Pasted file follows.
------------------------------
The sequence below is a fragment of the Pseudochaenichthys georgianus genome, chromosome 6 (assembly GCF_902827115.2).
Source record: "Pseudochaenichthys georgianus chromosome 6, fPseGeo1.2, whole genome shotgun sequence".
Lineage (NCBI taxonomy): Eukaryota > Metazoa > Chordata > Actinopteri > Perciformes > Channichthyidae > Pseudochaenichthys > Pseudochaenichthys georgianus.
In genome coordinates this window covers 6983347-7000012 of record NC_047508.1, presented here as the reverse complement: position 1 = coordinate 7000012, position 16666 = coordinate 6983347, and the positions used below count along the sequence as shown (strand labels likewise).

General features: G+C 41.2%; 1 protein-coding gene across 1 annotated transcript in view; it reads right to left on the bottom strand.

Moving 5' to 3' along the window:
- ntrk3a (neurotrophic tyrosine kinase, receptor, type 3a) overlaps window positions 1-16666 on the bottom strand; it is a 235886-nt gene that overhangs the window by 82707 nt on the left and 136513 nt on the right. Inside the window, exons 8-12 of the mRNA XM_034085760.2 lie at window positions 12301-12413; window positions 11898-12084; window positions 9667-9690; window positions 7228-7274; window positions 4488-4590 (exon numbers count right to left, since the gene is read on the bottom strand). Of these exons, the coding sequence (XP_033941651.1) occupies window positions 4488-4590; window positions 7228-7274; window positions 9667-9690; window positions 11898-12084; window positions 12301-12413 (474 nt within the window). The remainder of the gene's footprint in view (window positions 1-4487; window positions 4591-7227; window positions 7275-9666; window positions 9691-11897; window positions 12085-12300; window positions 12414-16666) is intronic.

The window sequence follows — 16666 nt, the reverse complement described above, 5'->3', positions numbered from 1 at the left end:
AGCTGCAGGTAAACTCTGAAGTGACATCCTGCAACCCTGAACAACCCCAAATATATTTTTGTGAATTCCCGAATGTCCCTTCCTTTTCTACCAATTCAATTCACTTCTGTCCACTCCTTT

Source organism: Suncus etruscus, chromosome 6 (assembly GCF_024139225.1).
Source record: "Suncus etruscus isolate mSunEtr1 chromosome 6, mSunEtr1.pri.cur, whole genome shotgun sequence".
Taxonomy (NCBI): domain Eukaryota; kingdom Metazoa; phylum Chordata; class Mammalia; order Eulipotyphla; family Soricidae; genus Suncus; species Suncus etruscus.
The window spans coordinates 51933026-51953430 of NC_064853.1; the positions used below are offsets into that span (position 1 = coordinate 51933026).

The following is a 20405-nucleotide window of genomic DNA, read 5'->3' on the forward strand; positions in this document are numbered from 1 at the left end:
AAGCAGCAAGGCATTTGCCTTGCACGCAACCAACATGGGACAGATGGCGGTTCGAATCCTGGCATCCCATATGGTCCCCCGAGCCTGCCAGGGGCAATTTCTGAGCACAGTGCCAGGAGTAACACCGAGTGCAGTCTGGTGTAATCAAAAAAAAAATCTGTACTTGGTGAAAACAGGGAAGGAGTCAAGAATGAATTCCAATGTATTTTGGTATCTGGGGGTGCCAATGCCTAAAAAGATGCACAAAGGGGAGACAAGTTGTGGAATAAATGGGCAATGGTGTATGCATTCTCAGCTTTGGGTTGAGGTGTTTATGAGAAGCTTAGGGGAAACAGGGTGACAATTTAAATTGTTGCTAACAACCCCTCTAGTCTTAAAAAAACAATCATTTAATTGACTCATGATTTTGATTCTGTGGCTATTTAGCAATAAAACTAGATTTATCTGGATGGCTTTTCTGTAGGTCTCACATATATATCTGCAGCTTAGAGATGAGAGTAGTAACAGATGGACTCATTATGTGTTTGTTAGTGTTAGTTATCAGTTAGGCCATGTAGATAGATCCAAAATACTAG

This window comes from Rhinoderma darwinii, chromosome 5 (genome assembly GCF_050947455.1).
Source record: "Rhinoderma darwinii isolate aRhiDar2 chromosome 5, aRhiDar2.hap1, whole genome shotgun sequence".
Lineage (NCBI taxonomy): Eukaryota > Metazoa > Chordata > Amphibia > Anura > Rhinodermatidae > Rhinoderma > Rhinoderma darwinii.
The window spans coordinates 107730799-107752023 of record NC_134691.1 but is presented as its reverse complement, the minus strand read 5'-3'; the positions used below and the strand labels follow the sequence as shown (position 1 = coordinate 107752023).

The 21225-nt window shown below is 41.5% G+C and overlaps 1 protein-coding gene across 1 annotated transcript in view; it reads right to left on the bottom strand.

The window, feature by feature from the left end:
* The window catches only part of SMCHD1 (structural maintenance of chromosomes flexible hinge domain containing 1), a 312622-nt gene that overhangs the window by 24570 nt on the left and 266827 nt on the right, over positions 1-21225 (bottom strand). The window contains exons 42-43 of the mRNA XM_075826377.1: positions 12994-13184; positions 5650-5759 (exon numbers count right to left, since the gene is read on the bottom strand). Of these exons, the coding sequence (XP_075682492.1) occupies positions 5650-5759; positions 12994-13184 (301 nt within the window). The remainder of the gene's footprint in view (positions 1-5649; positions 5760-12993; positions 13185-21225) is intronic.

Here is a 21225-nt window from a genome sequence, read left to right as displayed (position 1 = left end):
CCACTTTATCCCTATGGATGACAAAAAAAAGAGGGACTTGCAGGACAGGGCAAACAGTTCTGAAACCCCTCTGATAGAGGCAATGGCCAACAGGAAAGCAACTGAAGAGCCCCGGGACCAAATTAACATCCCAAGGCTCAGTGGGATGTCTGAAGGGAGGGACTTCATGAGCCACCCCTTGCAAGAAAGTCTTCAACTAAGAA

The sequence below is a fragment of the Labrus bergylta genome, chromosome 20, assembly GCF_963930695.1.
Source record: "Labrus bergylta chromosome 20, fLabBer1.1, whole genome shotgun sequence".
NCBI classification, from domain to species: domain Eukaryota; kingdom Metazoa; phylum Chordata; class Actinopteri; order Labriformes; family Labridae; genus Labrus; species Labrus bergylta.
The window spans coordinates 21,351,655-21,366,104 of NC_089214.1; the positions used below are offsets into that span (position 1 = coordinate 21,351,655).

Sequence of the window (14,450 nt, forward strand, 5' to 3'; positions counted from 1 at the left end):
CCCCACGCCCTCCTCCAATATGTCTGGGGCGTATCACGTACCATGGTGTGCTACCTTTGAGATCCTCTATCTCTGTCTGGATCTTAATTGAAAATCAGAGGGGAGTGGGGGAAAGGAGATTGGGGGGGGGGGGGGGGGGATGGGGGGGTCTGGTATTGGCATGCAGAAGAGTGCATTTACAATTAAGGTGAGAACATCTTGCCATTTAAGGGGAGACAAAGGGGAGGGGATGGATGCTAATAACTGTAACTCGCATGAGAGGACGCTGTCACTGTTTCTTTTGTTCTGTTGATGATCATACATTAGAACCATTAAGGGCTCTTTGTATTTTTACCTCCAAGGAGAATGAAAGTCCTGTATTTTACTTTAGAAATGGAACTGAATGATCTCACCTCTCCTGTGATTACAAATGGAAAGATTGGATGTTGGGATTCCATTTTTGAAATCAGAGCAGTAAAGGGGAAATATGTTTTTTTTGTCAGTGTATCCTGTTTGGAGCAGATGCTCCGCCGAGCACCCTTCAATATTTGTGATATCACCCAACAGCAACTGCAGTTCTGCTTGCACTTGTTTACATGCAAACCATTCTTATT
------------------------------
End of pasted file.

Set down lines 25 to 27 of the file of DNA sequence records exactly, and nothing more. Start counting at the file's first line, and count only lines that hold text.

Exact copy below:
The sequence below is a fragment of the Labrus bergylta genome, chromosome 20, assembly GCF_963930695.1.
Source record: "Labrus bergylta chromosome 20, fLabBer1.1, whole genome shotgun sequence".
NCBI classification, from domain to species: domain Eukaryota; kingdom Metazoa; phylum Chordata; class Actinopteri; order Labriformes; family Labridae; genus Labrus; species Labrus bergylta.